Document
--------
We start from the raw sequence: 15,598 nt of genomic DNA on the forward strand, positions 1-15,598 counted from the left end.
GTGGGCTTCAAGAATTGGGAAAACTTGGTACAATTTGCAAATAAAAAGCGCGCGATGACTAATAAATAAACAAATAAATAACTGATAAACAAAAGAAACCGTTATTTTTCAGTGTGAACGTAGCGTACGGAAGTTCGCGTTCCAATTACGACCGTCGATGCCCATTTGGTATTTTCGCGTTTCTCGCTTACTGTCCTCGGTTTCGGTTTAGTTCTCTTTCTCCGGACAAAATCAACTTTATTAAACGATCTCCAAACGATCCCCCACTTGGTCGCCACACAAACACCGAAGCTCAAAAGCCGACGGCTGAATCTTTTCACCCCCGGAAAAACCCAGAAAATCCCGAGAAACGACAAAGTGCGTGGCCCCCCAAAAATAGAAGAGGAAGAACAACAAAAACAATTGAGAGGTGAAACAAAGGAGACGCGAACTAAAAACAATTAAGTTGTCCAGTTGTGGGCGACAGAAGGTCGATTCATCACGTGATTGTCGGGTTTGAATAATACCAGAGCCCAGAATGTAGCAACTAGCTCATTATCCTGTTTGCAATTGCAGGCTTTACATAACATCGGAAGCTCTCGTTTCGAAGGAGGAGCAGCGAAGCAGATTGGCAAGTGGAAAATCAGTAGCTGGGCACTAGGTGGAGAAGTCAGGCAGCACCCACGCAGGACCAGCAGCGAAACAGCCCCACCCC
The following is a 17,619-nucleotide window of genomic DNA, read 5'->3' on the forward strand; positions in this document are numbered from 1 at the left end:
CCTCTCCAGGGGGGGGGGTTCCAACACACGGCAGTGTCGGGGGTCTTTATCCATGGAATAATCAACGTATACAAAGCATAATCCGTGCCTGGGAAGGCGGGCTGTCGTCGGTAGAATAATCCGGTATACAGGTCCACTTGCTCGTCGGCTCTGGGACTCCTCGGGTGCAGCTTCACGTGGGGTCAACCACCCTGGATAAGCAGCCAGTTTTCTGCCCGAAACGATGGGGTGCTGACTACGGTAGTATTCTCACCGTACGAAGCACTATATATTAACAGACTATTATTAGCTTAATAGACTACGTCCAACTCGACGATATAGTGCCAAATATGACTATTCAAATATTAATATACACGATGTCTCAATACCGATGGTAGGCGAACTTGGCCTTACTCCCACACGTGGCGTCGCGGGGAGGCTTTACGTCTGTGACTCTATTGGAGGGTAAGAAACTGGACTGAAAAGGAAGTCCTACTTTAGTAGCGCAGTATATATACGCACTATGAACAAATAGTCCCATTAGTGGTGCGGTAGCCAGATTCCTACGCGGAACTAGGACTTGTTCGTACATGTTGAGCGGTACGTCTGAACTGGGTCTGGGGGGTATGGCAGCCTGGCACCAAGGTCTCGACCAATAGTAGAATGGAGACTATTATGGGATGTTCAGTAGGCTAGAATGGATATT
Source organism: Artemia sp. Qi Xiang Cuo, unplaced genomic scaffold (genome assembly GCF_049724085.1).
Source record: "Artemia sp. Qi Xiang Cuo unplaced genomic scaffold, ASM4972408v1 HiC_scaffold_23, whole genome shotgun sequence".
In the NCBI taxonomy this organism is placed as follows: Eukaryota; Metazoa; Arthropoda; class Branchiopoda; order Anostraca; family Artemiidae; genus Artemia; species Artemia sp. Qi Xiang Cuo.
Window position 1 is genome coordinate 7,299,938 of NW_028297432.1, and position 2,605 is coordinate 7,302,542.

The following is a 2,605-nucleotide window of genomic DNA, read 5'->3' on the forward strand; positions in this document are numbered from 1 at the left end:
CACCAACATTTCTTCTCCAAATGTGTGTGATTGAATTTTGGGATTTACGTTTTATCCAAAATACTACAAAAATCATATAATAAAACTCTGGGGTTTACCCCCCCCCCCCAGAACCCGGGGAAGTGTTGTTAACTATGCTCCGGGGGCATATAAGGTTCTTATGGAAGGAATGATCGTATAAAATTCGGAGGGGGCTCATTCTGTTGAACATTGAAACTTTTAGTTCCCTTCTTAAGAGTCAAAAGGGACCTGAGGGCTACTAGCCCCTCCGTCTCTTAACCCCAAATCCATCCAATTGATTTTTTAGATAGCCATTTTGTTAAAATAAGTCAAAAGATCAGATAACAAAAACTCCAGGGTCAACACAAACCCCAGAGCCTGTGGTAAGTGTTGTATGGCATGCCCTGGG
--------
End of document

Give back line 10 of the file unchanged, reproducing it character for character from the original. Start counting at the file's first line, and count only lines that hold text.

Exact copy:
CACCAACATTTCTTCTCCAAATGTGTGTGATTGAATTTTGGGATTTACGTTTTATCCAAAATACTACAAAAATCATATAATAAAACTCTGGGGTTTACCCCCCCCCCCCAGAACCCGGGGAAGTGTTGTTAACTATGCTCCGGGGGCATATAAGGTTCTTATGGAAGGAATGATCGTATAAAATTCGGAGGGGGCTCATTCTGTTGAACATTGAAACTTTTAGTTCCCTTCTTAAGAGTCAAAAGGGACCTGAGGGCTACTAGCCCCTCCGTCTCTTAACCCCAAATCCATCCAATTGATTTTTTAGATAGCCATTTTGTTAAAATAAGTCAAAAGATCAGATAACAAAAACTCCAGGGTCAACACAAACCCCAGAGCCTGTGGTAAGTGTTGTATGGCATGCCCTGGG